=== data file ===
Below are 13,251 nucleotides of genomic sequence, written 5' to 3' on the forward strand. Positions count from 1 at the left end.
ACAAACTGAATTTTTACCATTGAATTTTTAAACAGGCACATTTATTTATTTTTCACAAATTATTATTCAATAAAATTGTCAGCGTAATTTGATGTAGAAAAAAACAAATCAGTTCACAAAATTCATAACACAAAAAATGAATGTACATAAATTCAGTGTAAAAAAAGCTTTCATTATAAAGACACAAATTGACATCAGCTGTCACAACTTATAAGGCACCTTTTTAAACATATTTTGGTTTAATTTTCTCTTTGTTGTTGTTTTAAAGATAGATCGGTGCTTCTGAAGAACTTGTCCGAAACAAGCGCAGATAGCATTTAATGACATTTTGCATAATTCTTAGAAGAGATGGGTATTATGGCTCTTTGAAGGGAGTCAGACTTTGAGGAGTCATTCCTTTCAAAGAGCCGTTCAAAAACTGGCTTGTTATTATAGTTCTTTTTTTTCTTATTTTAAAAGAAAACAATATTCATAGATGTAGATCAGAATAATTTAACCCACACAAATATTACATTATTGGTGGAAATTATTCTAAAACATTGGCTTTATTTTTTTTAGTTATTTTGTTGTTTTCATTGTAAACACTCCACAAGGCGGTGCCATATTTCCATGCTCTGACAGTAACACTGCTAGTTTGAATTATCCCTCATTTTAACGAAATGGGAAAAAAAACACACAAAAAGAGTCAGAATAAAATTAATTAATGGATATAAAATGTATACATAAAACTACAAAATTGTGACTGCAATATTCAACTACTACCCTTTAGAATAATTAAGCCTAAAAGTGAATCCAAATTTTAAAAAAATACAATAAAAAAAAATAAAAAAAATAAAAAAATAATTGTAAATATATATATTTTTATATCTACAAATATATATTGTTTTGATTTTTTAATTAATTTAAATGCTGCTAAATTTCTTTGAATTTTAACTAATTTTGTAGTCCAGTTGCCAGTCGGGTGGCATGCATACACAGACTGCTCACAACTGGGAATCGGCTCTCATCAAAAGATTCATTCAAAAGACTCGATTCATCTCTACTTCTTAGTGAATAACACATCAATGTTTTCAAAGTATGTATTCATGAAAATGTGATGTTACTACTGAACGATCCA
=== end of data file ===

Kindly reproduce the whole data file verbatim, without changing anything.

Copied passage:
Below are 13,251 nucleotides of genomic sequence, written 5' to 3' on the forward strand. Positions count from 1 at the left end.
ACAAACTGAATTTTTACCATTGAATTTTTAAACAGGCACATTTATTTATTTTTCACAAATTATTATTCAATAAAATTGTCAGCGTAATTTGATGTAGAAAAAAACAAATCAGTTCACAAAATTCATAACACAAAAAATGAATGTACATAAATTCAGTGTAAAAAAAGCTTTCATTATAAAGACACAAATTGACATCAGCTGTCACAACTTATAAGGCACCTTTTTAAACATATTTTGGTTTAATTTTCTCTTTGTTGTTGTTTTAAAGATAGATCGGTGCTTCTGAAGAACTTGTCCGAAACAAGCGCAGATAGCATTTAATGACATTTTGCATAATTCTTAGAAGAGATGGGTATTATGGCTCTTTGAAGGGAGTCAGACTTTGAGGAGTCATTCCTTTCAAAGAGCCGTTCAAAAACTGGCTTGTTATTATAGTTCTTTTTTTTCTTATTTTAAAAGAAAACAATATTCATAGATGTAGATCAGAATAATTTAACCCACACAAATATTACATTATTGGTGGAAATTATTCTAAAACATTGGCTTTATTTTTTTTAGTTATTTTGTTGTTTTCATTGTAAACACTCCACAAGGCGGTGCCATATTTCCATGCTCTGACAGTAACACTGCTAGTTTGAATTATCCCTCATTTTAACGAAATGGGAAAAAAAACACACAAAAAGAGTCAGAATAAAATTAATTAATGGATATAAAATGTATACATAAAACTACAAAATTGTGACTGCAATATTCAACTACTACCCTTTAGAATAATTAAGCCTAAAAGTGAATCCAAATTTTAAAAAAATACAATAAAAAAAAATAAAAAAAATAAAAAAATAATTGTAAATATATATATTTTTATATCTACAAATATATATTGTTTTGATTTTTTAATTAATTTAAATGCTGCTAAATTTCTTTGAATTTTAACTAATTTTGTAGTCCAGTTGCCAGTCGGGTGGCATGCATACACAGACTGCTCACAACTGGGAATCGGCTCTCATCAAAAGATTCATTCAAAAGACTCGATTCATCTCTACTTCTTAGTGAATAACACATCAATGTTTTCAAAGTATGTATTCATGAAAATGTGATGTTACTACTGAACGATCCA